Let's take a hypothetical. Suppose you have a med/surg floor with 32 acute care patients. Under this legislation, need is lost and it goes to straight ratios of licensed nurses. Staffing is well above average and there have been no call-ins and the hospital actually managed to hire enough nurses. So, today there are three RNs (1:8), and 3 LPNs to make 6 licensed nurses for a overall ratio of 1:6.

    Now suppose you're in an ICU. The same ratios apply. There are 8 patients. One RN, and two LPNs. Simply by the limitations in the scope of practice, not BECAUSE someone is an LPN, the RN is going to have a really heavy load monitoring blood transfusions, monitoring hearts, assessments, IV pushes, monitoring ICP, or whatever. Now, suppose there is a Code, because this happens alot in ICU. The RN is in the code, and the 2 LPNs can NOT do, by law, what the rest of the patients need done. The patient's NEEDS aren't getting met, although there is certainly adequate staffing according to the ratios.

    I hope this illustrates a little what the problem is. It isn't about licensure. It's about how the hospitals are figuring out a way to make the most money and still meet the ratios. Please get over the LPN vs. RN issue and focus on what it means to the patient. Please?
  9. by   RN2B2005
    Wow, I had no idea I'd get flamed simply by stating that I'd rather have R.N. by my bedside.

    I have absolute respect for L.P.N's. Apparently, I wasn't clear on that.

    As long as L.P.N.'s are played off of R.N.'s for the monetary gains of a few, some R.N.'s will continue to look down on L.P.N.'s, or see them as threats. This bill in California just throws what has been a private fight into the public view. I never thought L.P.N.'s are less of a "nurse" than R.N.'s--just that the intent of the California Nursing Association was to address R.N. issues, and that an end-run is being made around the intent of the bill because of a loophole in the bill.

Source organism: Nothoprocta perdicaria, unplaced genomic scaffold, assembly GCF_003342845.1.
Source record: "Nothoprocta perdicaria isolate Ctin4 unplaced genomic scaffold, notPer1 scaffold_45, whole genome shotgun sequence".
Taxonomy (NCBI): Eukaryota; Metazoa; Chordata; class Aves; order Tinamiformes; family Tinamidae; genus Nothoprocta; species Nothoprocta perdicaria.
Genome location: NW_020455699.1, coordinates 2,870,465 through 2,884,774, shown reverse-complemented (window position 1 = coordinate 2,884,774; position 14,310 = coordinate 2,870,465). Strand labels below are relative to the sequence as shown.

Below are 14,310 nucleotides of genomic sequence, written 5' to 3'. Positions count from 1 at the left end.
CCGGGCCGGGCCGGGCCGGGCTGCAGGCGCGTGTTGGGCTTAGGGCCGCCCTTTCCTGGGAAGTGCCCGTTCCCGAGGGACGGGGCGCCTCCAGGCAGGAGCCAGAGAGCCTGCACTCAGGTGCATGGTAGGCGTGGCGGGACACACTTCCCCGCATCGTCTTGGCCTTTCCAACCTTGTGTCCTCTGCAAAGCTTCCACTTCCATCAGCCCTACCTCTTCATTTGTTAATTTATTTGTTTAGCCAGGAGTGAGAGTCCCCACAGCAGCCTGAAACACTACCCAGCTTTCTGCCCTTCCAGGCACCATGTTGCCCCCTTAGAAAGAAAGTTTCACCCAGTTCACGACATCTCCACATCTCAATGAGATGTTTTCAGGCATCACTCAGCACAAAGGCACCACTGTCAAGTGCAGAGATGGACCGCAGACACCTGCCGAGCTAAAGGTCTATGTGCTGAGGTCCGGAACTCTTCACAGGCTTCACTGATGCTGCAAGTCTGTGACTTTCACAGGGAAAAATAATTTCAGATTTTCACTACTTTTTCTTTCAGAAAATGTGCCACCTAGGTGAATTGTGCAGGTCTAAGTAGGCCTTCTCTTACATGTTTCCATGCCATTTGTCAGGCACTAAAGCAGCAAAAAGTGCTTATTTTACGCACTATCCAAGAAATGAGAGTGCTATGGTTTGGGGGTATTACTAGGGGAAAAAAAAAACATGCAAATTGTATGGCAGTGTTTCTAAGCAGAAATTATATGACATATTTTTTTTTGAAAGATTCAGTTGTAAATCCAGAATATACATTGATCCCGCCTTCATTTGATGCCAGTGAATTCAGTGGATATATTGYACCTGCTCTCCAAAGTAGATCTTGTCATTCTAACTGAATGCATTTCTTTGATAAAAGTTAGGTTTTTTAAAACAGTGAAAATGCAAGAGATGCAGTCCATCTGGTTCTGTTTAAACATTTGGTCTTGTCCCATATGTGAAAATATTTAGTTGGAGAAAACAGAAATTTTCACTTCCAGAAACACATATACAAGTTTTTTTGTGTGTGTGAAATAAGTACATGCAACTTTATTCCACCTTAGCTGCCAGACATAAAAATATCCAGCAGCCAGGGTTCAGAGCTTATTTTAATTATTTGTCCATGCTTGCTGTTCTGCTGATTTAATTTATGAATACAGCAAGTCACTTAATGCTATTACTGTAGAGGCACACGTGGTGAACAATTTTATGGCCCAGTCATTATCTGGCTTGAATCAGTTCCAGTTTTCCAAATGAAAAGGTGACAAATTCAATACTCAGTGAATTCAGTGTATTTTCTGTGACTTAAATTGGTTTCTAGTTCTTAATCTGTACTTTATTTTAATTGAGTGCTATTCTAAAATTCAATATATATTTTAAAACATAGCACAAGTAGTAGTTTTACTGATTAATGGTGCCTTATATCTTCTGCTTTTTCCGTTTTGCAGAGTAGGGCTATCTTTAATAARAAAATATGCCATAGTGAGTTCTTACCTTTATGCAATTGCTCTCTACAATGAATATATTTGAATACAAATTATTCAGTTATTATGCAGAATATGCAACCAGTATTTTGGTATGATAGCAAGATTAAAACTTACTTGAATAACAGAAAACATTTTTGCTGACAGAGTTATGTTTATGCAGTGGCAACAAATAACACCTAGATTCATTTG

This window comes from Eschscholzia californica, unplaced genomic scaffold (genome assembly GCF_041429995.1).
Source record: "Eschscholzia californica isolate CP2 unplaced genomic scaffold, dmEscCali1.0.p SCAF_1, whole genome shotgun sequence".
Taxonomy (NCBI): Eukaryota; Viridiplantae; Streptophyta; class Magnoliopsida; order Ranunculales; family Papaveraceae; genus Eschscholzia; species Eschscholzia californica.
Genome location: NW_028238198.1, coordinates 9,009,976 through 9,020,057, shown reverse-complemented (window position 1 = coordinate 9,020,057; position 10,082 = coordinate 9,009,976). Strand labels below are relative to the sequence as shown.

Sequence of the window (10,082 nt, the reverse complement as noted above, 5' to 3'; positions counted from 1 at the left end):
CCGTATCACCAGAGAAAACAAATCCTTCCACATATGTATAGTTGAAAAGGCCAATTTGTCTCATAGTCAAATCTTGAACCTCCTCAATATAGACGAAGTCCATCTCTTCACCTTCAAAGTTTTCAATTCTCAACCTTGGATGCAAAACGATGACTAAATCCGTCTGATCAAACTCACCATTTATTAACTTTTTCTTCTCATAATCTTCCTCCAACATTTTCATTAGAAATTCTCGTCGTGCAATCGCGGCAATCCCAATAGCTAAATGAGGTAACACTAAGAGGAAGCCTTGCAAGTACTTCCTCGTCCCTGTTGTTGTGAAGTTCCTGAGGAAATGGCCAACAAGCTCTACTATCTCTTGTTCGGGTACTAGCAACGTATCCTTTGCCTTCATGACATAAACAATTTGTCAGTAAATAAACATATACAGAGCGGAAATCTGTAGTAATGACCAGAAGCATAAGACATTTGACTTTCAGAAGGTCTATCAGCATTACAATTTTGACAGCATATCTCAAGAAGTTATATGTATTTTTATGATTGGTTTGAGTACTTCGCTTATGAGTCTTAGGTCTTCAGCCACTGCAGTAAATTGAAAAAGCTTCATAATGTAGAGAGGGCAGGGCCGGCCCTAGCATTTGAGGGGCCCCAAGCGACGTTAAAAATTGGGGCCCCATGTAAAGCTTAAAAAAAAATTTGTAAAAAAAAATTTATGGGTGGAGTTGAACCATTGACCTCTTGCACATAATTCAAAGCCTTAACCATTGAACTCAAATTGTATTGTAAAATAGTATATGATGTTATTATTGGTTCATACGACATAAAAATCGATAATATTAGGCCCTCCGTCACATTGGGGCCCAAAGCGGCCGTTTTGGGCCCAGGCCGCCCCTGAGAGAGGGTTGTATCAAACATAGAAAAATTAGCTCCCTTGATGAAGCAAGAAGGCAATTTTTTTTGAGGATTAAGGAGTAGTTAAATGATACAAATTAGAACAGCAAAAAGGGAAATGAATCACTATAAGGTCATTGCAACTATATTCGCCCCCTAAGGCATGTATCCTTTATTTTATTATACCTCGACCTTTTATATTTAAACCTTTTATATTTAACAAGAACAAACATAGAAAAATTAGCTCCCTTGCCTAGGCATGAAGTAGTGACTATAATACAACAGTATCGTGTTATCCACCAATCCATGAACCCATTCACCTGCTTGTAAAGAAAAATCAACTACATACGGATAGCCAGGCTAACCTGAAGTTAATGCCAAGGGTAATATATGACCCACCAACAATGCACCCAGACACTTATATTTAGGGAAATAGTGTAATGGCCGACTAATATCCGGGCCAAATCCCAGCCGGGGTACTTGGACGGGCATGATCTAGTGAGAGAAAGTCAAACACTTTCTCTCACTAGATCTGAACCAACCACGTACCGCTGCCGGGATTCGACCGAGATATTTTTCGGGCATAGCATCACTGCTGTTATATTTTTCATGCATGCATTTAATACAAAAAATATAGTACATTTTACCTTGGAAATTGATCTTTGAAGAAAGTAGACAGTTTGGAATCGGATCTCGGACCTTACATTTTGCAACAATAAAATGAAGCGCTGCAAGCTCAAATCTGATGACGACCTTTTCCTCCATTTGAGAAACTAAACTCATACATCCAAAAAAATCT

By the way, Lois Jean, "litigious" (or, as you spelled incorrectly spelled it, "litigeous") means "tending to engage in lawsuits". Since I declined to sue the hospital or the L.P.N. who provided substandard care, I am NOT litigious. Next time you want to throw around the big words, look it up first.

    And yah, I'm not an R.N.--yet. So, feel free to ignore my opinions, since they're obviously worthless. Apparently students should stick to the 'Student Nursing' corner or risk being flamed.
  10. by   Jenny P
    Okay, once again I want to say that the reason I have not supported ratios is because of the numbers games that will be played. I still think that ACUITY (or as Youda said the NEEDS of the patients) is the only fair way to staff units: but it will never be done UNLESS ALL NURSES (LPNs/LVNs and RNs) work TOGETHER on this. There has to be a solution to this problem and the media and the lawmakers are causing divisions AGAIN in nursing. Somehow WE NURSES have to take responsibility and control of and for our profession and not let others cause infighting among us. Flaming is not the way to go here.